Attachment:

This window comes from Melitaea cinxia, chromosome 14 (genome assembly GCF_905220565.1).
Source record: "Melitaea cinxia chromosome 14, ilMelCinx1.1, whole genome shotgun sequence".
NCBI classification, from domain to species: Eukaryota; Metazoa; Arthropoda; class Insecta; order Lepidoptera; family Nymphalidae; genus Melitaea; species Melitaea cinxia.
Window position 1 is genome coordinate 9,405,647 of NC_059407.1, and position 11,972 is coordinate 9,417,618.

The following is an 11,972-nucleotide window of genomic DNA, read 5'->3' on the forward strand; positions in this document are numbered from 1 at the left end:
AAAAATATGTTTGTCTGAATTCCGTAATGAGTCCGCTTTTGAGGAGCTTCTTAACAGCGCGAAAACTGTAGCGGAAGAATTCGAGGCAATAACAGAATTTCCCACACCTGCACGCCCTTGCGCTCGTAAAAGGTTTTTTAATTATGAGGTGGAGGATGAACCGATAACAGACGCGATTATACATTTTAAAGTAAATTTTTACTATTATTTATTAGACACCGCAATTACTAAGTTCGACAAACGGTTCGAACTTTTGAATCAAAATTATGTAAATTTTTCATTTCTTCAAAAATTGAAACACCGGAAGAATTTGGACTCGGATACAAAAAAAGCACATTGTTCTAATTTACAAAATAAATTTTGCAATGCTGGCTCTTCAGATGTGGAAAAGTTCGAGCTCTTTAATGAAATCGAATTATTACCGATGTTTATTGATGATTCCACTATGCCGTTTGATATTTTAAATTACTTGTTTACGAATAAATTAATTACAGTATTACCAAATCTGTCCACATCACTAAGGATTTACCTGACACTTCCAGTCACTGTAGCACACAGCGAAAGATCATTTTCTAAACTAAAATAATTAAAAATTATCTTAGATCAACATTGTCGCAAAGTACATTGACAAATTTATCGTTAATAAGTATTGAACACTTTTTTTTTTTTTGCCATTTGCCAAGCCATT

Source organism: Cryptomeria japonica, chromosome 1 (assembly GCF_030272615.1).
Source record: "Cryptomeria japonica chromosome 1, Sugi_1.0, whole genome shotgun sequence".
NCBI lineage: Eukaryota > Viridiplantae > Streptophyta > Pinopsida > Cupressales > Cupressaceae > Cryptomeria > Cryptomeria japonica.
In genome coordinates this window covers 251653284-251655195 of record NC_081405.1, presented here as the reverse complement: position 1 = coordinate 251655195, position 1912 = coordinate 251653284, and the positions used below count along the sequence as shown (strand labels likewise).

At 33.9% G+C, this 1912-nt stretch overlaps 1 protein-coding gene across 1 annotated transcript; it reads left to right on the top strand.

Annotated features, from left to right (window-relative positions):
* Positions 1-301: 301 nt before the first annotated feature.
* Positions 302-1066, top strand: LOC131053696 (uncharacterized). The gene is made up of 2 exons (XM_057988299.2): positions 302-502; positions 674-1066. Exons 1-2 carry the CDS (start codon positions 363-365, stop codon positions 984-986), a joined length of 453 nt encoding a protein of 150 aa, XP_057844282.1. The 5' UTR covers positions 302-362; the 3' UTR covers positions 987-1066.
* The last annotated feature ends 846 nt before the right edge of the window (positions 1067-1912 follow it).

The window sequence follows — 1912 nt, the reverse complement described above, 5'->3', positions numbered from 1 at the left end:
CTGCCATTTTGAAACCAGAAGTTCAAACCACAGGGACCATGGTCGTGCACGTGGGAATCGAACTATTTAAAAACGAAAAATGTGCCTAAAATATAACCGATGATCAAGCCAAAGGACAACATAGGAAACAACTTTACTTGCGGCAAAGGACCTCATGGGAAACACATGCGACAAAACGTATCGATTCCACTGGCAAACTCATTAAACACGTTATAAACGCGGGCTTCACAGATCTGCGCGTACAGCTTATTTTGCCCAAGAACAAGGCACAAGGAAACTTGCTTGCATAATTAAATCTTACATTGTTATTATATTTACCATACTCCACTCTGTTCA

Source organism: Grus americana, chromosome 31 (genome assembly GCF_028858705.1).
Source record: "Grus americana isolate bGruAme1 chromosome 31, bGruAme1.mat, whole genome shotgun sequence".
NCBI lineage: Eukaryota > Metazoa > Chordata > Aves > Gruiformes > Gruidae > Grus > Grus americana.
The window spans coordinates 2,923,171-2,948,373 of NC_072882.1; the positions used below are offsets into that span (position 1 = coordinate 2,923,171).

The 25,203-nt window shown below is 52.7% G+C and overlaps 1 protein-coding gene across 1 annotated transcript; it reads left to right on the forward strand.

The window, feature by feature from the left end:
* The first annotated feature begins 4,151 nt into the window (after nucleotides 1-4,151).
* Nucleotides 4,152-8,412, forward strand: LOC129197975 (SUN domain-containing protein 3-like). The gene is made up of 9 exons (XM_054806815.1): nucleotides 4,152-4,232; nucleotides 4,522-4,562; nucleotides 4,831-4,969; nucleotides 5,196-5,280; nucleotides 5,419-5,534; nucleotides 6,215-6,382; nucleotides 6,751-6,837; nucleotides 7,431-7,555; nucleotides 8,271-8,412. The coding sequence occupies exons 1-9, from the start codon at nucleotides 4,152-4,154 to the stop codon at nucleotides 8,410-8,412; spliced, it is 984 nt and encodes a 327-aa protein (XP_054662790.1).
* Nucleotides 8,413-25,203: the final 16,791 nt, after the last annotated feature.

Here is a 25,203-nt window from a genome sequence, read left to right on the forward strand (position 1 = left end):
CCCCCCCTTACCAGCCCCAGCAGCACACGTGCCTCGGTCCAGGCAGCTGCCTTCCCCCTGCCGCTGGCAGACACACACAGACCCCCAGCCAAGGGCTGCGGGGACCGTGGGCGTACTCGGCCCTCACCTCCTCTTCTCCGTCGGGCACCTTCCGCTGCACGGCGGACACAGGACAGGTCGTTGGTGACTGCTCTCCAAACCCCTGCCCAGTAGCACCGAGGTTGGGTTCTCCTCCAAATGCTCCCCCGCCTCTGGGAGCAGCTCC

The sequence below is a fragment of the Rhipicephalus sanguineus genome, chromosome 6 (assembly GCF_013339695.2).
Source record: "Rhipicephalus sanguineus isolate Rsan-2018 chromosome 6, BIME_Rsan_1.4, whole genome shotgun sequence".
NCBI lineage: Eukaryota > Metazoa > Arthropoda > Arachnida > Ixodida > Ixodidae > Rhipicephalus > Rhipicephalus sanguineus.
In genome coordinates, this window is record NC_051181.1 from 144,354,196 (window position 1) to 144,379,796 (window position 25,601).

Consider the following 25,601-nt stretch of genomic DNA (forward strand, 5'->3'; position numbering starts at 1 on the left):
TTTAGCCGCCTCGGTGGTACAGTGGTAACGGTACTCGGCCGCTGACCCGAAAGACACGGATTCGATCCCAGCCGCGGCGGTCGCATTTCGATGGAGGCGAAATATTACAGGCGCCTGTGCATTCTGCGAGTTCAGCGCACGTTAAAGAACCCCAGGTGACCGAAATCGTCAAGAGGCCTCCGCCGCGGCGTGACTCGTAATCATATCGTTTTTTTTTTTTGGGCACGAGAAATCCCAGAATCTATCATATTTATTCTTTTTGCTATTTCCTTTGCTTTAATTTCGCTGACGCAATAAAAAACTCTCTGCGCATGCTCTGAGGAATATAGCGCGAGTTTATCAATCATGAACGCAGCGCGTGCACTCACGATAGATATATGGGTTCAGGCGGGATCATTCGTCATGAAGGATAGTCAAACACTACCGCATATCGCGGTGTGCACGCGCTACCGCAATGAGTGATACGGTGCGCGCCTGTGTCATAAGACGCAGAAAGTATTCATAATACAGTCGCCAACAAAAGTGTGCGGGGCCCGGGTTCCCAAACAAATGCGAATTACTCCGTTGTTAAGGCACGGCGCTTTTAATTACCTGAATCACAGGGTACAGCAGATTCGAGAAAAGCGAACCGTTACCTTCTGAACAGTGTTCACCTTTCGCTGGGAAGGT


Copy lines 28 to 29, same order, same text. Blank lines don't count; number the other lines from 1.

CCCCCCCTTACCAGCCCCAGCAGCACACGTGCCTCGGTCCAGGCAGCTGCCTTCCCCCTGCCGCTGGCAGACACACACAGACCCCCAGCCAAGGGCTGCGGGGACCGTGGGCGTACTCGGCCCTCACCTCCTCTTCTCCGTCGGGCACCTTCCGCTGCACGGCGGACACAGGACAGGTCGTTGGTGACTGCTCTCCAAACCCCTGCCCAGTAGCACCGAGGTTGGGTTCTCCTCCAAATGCTCCCCCGCCTCTGGGAGCAGCTCC

The sequence below is a fragment of the Rhipicephalus sanguineus genome, chromosome 6 (assembly GCF_013339695.2).